A nicer API to deal with UITableView. Brought to you by http://bu.mp
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Selection Example



A block based object-oriented api to deal with UITableViews.

Instead of manually querying your your UITableView's model through index paths for every delegate and data source callback, simply hand a list of BumpTableRows to a BumpTableController, and it manages the rest.

BumpTableController also makes dealing with asynchrounous changes to the underlying model easier. Simply create a new set of BumpTableRow objects and then call transtionToModel:. Aside from resetting the underlying model for your list, transitionToModel: also figures out insertion, deletion, and movement transtions for you. You get all these cell transitions for free.

Quick Start

  1. Hand a UITableView to a BumpTableController to manage:

     self.tableController = [[BumpTableController alloc] initWithTableView:_tableView];

    BumpTableController is now the delegate and dataSource of the given UITableView.

  2. Create an NSArray of BumpTableRow objects:

     NSMutableArray *rows = [NSMutableArray arrayWithCapacity:[_myData count]];
     for (NSString *str in _myData) {
         BumpTableRow *row = [BumpTableRow rowWithKey:str height:44 reuseIdentifier:@"Cell"];
         row.customizer = ^(UITableViewCell *cell) {
             cell.textLabel.text = str;
         [rows addObject:row];

    The key of each BumpTableRow must be unique. This is how transitionToModel: below decides to to manage transisions.

  3. Tell BumpTableController to use this list of rows:

     [_tableController transitionToModel:[BumpTableModel modelWithRows:rows]];

    We recommend using transitionToModel: instead of setModel: since it manages cell insertion/movement/deletion transitions for you. setModel is simply reloadData under the covers for when you don't want transitions.

Tell Me More


The largest surface area of the API is in specifying individual BumpTableRow objects. You can almost think of Rows as individual controllers for each row in your list. Beyond what is shown above the row object let's you specify the following:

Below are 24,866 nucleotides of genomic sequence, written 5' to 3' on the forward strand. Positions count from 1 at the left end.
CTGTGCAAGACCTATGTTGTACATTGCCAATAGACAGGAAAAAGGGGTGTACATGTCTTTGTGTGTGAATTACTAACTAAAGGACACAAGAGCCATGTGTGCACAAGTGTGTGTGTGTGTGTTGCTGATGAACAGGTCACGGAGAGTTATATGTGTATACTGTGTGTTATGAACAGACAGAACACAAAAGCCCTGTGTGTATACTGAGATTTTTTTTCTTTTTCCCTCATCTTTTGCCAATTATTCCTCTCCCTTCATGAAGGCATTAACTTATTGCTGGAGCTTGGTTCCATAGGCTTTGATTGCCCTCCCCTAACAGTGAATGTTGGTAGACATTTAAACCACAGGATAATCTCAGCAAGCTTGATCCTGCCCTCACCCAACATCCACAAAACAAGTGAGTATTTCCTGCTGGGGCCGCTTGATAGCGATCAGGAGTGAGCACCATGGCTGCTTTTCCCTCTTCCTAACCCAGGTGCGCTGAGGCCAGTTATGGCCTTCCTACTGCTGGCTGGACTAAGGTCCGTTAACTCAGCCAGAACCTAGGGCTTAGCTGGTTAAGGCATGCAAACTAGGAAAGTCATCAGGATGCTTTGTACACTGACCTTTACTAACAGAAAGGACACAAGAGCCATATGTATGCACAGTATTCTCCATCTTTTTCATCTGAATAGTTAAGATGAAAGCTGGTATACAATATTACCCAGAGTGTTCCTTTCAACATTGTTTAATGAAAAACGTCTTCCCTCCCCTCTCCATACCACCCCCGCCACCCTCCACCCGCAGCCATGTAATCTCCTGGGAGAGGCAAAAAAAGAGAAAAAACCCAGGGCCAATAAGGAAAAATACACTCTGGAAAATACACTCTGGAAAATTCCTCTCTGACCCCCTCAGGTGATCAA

• generator callback to provide a custom UITableViewCell subclass to use.
  • onTap callback for when a user taps on a row


You can also specify sections and their headers using BumpTableSection objects:

_allSection = [BumpTableSection sectionWithKey:@"allSection" rows:_fontRows];

You can see a detailed example of how to use this in the Example/ subproject.


UITableView has an odd take on selection. In an effort to provide lots of framework helpers for doing selection animations UITableView ends up owning what items in your list are selected or not. This however can lead to headaches especially when you are dealing with a UIViewController with two UITableViews with one the same backing model objects. This happens when you have a sperate search results UITableView on top of the regular UITableView.

For these reasons BumpTableController does not support dealing with UITableViews that have allowsMultipleSelection on. See the Selection Example/ sub project to handle this case yourself.


BumpTableController can deal with the searching for you as well. You must set the controller as your delegate like so:

_search = [[UISearchDisplayController alloc] initWithSearchBar:_tableController.searchBar
_search.searchResultsDataSource  = _tableController;
_search.searchResultsDelegate = _tableController;
_search.delegate = _tableController;

And specify the search string for each row:

newRow.searchString = item;

To see more details on how to use this see the Example/ sub project.


We've used BumpTableController as an exculsively for UITableViews in the Flock app for iOS, and are in the process of replacing various parts of the Bump app. The basic APIs for specifying rows have been stable for a long time. Some of the lesser used features such as searching might see some further API cleanup in the furture. Feel free to submit pull requests to make it better.


The first version was written by Ian Macartney while he was at Bump. Since then the various members of the Bump iOS team have contributed to it's continual improvement (In no particular order):